54-years old and determined to sail through life with a smile (but sometimes brash as hell). LOL. Born and raised in Carlsbad, New Mexico but having lived more than half of my life in Texas. Raised with a strong faith in God but describe myself more as simply a faithful person rather than a Christian. (Too many people rely on their religious 'beliefs' as an excuse to maintain a closed mind rather than emulate the loving nature I believe Jesus Christ did represent.) Registered as a Democrat but fiscally I'm probably more likely to identify with the Republicans. Am equally disgusted with both parties at the moment and tired of the status quo in Washington, D.C. I'm a spiritualist who believes you should reach for your dreams and believes you can attain them, for the only thing that really stands between you and your goals ... is yourself. Favorite quote of recent is "Yesterday is history, tomorrow is a mystery, the present is a 'present' (a gift)..." —Author unknown

Add a Comment

I love comments! However, all comments are moderated and will not appear until they are approved. Are you an abusive troll with nothing to contribute? Don't bother. Selling something? Don't bother. Spam linking? Don't bother but if you have something of value you'd like to add to the conversation (or would just like to drop in with a quick hello and something pleasant), by all means "Proceed!" >^..^<


Your personal information is optional. Email addresses are never shown and are only used by myself if a public reply would be too personal or inappropriate here. The URL link to your website or blog will be provided, so only fill this in if you want people to visit!

Comment moderation is in use. Please do not submit your
comment twice -- it will appear shortly.

  1. Davide

    July 10, 2010 at 10:58 am

    Very good read! Too many homeless. Thanks for posting this. BTW sorry about last night I had too much wine

    • MichaelM

      July 10, 2010 at 11:11 am

      I appreciate the comment and yes, there are too many homeless. I cannot begin to tell you how many times I’ve given somebody a little bit of money or bought a meal for somebody on the street, because they were down on their luck. After a while, I just began buying those coupon books from McDonalds and Burger King. It isn’t a solution to the entire problem but at least I can rest easy that one or two people have a meal in their stomach at the end of the day.

      Don’t worry about last night (I though your wine influenced comments were rather funny)… LOL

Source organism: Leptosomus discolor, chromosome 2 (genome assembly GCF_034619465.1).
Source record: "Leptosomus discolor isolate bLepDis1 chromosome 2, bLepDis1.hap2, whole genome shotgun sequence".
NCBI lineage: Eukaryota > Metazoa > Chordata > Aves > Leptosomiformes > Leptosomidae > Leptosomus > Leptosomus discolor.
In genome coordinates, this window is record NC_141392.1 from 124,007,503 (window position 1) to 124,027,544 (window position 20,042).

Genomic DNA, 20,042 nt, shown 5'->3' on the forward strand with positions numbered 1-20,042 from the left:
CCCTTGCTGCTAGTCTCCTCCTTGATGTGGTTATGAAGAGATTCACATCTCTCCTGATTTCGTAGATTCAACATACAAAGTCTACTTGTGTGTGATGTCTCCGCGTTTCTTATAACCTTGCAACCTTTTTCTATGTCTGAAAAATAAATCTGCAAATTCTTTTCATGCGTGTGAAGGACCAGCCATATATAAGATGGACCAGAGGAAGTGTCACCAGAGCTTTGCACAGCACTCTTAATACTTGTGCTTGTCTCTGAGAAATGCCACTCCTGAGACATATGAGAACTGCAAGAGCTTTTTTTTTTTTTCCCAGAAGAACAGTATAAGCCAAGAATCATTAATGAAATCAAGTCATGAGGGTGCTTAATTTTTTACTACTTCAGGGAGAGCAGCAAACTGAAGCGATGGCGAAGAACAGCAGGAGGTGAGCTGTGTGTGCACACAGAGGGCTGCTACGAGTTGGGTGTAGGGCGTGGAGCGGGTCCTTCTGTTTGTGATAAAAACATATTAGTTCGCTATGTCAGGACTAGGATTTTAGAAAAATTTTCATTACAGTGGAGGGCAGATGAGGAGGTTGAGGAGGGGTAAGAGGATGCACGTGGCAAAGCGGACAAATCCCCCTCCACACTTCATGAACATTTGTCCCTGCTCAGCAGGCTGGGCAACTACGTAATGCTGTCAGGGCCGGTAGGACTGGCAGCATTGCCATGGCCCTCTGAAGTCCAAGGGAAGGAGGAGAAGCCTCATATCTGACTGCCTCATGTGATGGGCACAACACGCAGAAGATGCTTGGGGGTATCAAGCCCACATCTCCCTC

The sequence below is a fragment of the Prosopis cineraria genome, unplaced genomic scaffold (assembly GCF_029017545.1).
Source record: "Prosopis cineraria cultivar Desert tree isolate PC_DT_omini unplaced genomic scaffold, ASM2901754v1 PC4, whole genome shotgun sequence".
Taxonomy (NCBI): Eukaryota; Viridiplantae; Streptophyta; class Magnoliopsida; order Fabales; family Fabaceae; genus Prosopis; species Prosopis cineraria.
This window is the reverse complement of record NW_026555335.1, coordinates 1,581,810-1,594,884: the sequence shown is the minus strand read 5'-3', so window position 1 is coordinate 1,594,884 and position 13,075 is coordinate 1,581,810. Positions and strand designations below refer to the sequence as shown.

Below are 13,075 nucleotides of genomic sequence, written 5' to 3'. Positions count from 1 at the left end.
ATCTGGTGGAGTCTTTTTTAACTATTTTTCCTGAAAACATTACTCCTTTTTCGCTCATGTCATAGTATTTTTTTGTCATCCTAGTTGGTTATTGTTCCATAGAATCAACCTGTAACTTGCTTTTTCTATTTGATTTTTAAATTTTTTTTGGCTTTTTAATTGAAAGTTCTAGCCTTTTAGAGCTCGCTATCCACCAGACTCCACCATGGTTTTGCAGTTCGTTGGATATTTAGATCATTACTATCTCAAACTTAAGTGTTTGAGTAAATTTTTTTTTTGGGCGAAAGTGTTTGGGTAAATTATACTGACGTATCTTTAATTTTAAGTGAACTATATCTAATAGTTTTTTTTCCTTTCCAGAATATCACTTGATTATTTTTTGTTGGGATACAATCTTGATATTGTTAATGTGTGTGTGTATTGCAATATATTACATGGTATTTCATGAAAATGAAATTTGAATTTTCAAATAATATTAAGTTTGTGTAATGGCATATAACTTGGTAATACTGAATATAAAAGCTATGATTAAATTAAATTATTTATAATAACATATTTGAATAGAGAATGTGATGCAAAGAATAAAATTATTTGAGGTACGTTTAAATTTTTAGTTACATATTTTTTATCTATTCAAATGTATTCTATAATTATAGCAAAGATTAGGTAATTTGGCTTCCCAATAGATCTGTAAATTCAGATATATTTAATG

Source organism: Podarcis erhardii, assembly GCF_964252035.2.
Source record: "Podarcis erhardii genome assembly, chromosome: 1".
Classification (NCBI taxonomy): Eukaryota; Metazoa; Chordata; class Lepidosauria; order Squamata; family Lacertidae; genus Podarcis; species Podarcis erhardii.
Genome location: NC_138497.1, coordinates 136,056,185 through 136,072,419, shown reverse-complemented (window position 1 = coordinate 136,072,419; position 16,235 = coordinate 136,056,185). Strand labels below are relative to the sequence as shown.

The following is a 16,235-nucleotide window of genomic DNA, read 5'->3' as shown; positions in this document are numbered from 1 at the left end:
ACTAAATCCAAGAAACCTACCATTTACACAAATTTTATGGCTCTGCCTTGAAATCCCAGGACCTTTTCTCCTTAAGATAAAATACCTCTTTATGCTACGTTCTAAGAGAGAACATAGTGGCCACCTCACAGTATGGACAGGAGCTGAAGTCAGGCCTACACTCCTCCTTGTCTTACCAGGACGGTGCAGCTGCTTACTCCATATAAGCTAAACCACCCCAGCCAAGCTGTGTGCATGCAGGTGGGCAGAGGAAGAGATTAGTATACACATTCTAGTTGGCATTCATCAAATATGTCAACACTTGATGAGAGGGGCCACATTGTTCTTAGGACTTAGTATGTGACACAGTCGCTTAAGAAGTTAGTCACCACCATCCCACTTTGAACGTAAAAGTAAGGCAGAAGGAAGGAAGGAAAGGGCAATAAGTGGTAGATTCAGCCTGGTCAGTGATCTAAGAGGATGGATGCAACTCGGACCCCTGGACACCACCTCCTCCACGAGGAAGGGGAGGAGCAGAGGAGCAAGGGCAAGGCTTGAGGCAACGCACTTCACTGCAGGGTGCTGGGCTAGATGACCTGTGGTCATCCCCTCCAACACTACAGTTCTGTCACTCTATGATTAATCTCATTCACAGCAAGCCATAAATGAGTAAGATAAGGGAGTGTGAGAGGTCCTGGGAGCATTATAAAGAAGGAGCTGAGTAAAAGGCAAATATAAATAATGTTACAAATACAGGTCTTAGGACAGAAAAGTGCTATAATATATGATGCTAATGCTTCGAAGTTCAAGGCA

Take care. 😉

      • Sebastian

        July 10, 2010 at 10:41 pm

        Michael, When I was in seminary we always wore “clerical dress” so when on the downtown streets we were always approached by panhandlers.

        Some in my class argued over how to treat a “request for a quarter to buy a cup of coffee (Yes, in those day one could buy a cup of coffee for 25 cents or less). The majority of the guys said, tell the guy you’d take to a diner and pay for his coffee. Then the debate was, Should you stay with him or just pay and leave.

        An Irish-American priest who was a faculty member was sitting close by. He said, Fellas, if you take a man and pay for his coffee, you had better stay and talk to him. He is a human being, not an animal that just needs a plate of food set on the floor.

        Then he went on to say, “I know you are afraid that if you give him the quarter he might spend it on booze and you don’t want to contribute to alcoholism. But you making the decision how and where to spend the quarter “for” him, might just take away the last shred of dignity and self worth the guy has; your treating him like an “object of your charity,” like a “child” could be the last thing to put him into final depression or dispair. Please treat him with the human dignity he deserves.

        If it’s true, and around meal time, tell him you are on your ways to lunch and invite him to dine with you and converse with him as a new friend. This is not a time to scold or preach at him. If he refuses your invitation just give him the quarter.

        I learned a lesson about compassion, about treating human beings (even panhandlers) with the human dignity that everyone deserves. I will never forget that lesson, and although I fail some times, that’s how I try to live my life.

        Thanks for the post Michael.

        • MichaelM

          July 11, 2010 at 12:13 am

          That Irish-American priest made some wonderful points! Thanks for the comment…